Anne Marie is the three children’s surrogate mother, and has sacrificed being with her own family to help Tornvald. Although Nora proclaims how unfair it is that women are demonized for leaving children, Nora’s point rings hollow against the sympathetic Anne Marie’s description of the family’s troubles after her disappearance. Tornvald comes home early to find his estranged wife and is immediately distraught. Mulder’s acting is so convincing that it’s difficult to not feel for the man who seems so crushed in the aftermath of Nora’s action. Although the play begins with a logically persuasive argument about the unfairness and downsides of marriage, the emotion from the impacted parties makes it difficult to side with Nora. Tornvald was never physically abusive, but treated Nora as someone lesser than himself and left little room for her to have her own personality and volition.

The issue becomes more thorny with the introduction of Emmy, Nora’s and Tornvald’s daughter. Rachel Merlot plays a plucky and outspoken Emmy, who has a lot in common with the strong Nora, but has almost nothing but contempt for her. Although Nora attempts to give Emmy the same warning about the inequality in the power dynamics of marriage that she does to her readers, Emmy will have none of it. She’s recently gotten engaged and is trying to fix her broken childhood with the possibility of making her own family. In a memorable speech, Emmy says that looking into the future, if people decide to take Nora’s advice, they will be alone, nomads who travel from relationships and homes without the warmth of connection. Her prediction feels apt in an age where more young people live alone and delay getting into serious relationships in favor of finishing education and getting careers. Both Nora’s practicality and privileging of individual empowerment and Emmy’s hope for a future with an intact family life will find sympathetic ears in the audience. The questions surrounding marriage seem as relevant, but even less clear than they did in the late 19th century.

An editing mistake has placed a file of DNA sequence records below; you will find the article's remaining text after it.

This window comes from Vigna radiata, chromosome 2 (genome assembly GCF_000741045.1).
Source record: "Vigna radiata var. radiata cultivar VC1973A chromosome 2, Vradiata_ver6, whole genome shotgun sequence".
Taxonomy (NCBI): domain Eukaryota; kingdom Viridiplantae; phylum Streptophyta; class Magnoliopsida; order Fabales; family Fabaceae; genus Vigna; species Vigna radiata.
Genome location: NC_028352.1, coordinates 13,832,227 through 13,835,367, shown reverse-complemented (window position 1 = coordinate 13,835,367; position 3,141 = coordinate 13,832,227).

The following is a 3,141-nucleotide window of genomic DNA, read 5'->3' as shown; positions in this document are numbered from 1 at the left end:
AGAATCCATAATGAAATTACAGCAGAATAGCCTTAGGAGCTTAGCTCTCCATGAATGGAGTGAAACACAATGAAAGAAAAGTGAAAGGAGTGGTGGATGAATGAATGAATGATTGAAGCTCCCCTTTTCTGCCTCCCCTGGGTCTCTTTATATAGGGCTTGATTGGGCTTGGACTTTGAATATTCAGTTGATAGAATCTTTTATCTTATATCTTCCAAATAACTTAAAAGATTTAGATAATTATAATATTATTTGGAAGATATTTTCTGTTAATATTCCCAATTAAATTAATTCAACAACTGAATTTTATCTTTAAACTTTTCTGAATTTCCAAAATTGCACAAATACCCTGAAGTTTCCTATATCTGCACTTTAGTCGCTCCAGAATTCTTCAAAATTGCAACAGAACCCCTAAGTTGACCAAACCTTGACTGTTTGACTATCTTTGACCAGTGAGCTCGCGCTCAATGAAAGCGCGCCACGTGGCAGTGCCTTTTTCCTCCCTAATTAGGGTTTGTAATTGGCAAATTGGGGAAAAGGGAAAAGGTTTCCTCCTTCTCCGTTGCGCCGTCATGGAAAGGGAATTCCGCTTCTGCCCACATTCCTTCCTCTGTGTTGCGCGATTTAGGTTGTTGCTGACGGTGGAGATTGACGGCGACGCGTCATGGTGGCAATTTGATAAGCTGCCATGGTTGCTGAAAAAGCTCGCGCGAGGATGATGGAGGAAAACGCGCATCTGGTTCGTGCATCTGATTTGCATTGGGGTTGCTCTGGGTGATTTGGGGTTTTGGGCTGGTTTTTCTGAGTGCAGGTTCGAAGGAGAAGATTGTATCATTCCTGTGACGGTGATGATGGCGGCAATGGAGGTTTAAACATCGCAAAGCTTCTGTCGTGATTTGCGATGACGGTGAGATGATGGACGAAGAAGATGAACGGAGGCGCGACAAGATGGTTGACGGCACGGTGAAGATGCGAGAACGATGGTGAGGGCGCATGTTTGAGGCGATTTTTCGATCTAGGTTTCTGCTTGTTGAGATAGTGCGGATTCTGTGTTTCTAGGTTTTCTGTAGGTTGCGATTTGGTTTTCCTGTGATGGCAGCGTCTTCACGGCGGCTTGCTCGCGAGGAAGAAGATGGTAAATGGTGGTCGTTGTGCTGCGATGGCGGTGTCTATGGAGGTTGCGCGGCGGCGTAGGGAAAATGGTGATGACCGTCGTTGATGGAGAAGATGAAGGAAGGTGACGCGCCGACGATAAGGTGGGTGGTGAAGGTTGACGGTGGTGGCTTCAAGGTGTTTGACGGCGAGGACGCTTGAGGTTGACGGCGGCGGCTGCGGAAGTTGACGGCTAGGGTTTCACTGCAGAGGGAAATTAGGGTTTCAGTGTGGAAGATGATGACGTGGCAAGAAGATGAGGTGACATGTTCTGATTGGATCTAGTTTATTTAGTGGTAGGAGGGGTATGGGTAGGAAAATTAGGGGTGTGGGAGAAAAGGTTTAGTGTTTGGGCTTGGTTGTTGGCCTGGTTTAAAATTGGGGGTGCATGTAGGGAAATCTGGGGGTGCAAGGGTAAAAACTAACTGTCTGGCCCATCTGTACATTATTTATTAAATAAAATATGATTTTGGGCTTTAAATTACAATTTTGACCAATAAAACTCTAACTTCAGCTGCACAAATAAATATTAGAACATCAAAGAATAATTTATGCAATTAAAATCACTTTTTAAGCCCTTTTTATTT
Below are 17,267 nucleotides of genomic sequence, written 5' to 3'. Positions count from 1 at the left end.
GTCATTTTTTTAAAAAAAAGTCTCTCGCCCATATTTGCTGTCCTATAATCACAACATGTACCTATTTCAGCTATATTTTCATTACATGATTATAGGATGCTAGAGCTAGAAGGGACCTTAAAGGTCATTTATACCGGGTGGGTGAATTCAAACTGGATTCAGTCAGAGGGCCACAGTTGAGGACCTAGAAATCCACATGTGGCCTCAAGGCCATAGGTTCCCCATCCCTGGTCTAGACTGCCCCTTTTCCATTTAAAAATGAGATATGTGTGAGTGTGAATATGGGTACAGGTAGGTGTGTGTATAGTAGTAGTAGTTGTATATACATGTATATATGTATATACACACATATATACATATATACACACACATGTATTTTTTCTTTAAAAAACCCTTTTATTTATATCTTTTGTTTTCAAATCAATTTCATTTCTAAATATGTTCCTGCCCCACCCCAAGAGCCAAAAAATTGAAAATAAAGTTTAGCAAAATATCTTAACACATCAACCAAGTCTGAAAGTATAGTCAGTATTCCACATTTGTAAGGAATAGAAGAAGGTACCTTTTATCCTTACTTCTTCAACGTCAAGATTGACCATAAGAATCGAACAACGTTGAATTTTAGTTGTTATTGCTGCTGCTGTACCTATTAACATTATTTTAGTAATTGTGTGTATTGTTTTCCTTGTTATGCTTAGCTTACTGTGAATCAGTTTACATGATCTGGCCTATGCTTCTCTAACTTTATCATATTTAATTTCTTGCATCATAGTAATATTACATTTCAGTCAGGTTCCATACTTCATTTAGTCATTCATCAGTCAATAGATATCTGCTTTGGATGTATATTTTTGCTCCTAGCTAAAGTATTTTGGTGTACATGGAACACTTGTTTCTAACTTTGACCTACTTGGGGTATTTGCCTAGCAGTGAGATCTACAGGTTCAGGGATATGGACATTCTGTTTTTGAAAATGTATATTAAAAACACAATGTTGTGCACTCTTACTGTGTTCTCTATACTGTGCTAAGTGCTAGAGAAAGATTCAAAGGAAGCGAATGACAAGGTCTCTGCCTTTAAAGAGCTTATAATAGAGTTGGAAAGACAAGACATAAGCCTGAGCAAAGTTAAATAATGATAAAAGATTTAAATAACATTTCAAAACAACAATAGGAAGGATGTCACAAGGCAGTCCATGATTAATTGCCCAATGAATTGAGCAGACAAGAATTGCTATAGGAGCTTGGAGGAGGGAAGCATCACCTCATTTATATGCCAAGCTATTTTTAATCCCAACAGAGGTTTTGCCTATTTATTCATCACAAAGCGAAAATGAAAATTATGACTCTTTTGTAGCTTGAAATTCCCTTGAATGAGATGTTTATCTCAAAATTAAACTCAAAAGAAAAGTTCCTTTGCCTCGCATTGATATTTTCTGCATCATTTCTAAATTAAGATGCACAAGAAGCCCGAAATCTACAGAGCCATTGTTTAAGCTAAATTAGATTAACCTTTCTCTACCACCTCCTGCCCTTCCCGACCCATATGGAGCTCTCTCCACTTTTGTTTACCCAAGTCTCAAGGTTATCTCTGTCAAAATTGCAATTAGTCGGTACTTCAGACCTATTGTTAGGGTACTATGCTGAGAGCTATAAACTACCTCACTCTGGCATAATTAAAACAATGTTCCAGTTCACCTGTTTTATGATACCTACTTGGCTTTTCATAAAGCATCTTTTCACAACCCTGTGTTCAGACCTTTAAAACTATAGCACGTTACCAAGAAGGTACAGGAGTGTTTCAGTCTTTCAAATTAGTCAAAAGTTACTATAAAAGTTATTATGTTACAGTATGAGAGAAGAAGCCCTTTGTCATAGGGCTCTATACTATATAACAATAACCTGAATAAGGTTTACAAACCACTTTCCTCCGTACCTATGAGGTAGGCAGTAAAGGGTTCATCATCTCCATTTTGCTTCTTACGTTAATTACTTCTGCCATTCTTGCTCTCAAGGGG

One interesting decision Hnath makes is to exclude Nora’s two sons from the play. They never appear onstage, busy as they are with their own adult lives and families. It might have balanced the overabundance of female perspectives on the issues to have one or more sons weigh in about their experiences. Something obvious that seems to be missing is a look at how the children dealt with grief and what it’s done to their personalities as adults. Although the less emotional and more rational Emmy is believable, the vast majority of people would not react in such a calm and intellectualized way. The missing sons may have stretched the modern playwright’s ability to create a balanced view of Nora’s actions, as sympathy for Nora holds best when you don’t think about the sadness her disappearance caused her very young children. Another child is bound to have a reaction that mirrors Tornvald’s own heartbreaking anger and desolation.

In all, the actors, dialogue, and total production provide an intriguing new look at the different ways marriage has been viewed and talked about over the past century. The audience leaves with perspectives removed in time from them, but completely relevant to the topic in today’s world. Depending on your own age, your parents’ marital status, and your own relationship history, you may interpret the actions of both playwrights’ characters in radically varying ways, but you’ll have to go to see for yourself.

Annette Wright, Stacey Jenson, Rachael Merlot, and Paul Mulder in “A Doll’s House, Part 2,” at Salt Lake Acting Company. Photo by Dav.D Daniels

Lucas Hnath’s A Doll’s House, Part 2, directed by Nancy Borgenicht, Salt Lake Acting Company, through Mar. 8.

Categories: Theater